Here is a link that might be useful: link for above
What is the practical ramification of this? Impact on the small organic grower?
I'm not sure why I would want to waste my time on this link, not knowing why.
If one does a search using the keyword "vinegar" of this forum, one will get 108 hits.
If one does a Google search using the keywords "vinegar" and "organic gardening" one gets "About 35,900 results"
Here is a link that might be useful: Google search
That was SO helpful in determining why no reason accompanies a link. Hopefully few will waste their time not knowing why a link appears.
Papers generally have introductions and conclusions.
A quick scan to the conclusion reveals that:
The Agency concludes that there is a reasonable certainty that no harm will result to the U.S. population, including infants and children, from aggregate exposure to residues of acetic acid when used as an herbicide to control broadleaf weeds and grasses. Therefore, an exemption is established for residues of the biochemical acetic acid when used as a non selective, indirect contact herbicide spray for broadleaf weeds and weed grasses on all food crops."
This is a forum. A common definition of a forum goes something like this: a meeting or assembly for the open discussion of subjects of public interest".
I would expect (based on information such as my posted searches earlier in this thread) that whether vinegar is safe to use around food crops would be of interest to organic gardeners.
Finally! a compelling reason for the ~99.428571% of the population who are naturally hesitant to expend energy and time on a something with an unclear benefit, esp in a post with an unclear subject heading.
Nonetheless, it is reassuring to know that an ingredient in my pantry is safe for my family when degrading outside.
Here is a link that might be useful: link for link
What information one may get out of a particular post in an organic forum is probably going to be dependent on one's interest in even looking at an organic forum.
There are many possible points of interest in the EPA announcement. It is up to the forum participants to read the announcement and see if it has information that is relative to their interests. (A link on how to write a clear paper is not applicable to a post that notifies a forum that an EPA action has been taken.) Yes, reading of the EPA document is required for anyone to benefit from what the EPA has written. For example: some readers may be interested in knowing that acetic acid is registered as a herbicide; some may be interested in knowing how it works, and some may be interested in what the physical results of application are (and they may be interested in hearing this information from a government source instead of an industry (pro or con source).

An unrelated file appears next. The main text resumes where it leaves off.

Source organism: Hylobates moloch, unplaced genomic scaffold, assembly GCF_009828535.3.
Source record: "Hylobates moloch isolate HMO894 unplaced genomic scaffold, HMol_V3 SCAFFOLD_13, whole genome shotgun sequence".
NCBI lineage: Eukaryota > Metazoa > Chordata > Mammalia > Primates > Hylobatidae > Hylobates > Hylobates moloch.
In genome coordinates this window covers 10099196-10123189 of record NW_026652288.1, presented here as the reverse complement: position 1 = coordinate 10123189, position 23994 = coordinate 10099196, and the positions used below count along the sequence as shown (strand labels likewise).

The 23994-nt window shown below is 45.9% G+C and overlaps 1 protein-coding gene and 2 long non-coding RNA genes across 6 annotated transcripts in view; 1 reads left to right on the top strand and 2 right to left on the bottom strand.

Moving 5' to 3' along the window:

"As a pesticide, acetic acid is registered for use as a non-selective contact herbicide for combating a wide range of weeds and some grasses. Upon contact with targeted weed and weed grasses, acetic acid destroys or damages the cell membrane of the plants which causes rapid dehydration of the plant tissues. This process is called ``burnout'' or ``burndown'' and can result in the death of the targeted
plant or injury sufficient to slow the growth and reproduction of the targeted plant."
Scientific research is still being published concerning old and new organic acceptable herbicides, see link below for a recent (2009) example.
Here is a link that might be useful: 2009 research paper abstract
How does it work on insects?
I am not sure that I understand the question about insects. If one is interested in using vinegar as an insecticide, this EPA paper does not address this type of application. If you are concerned that the vapors of acetic acid when used to kill weeds will adversely affect "friendly" insects such as bees, there does not appear to be one easy to find source for this type of information. PAN states they may be preparing one compliation "Terrestrial Ecotoxicity
We are seeking funding to incorporate terrestrial ecotoxicity data analogous to the aquatic ecotoxicity data in the space above. Watch this space!" The quote is from the following link: ( http://www.pesticideinfo.org/Detail_Chemical.jsp?Rec_Id=PC32883 ).
Apparently acetic acid fumes can be used to "clean" bees from mites ( but not as effectively as formic acid - the point here is that the vapour apparently did not harm the bees). ( http://www.ncbi.nlm.nih.gov/pubmed/18459386 ).
I found the following bee and vinegar related discussion interesting: http://www.beesource.com/forums/archive/index.php/t-200041.html
Here is a link that might be useful: bee and vinegar related discussion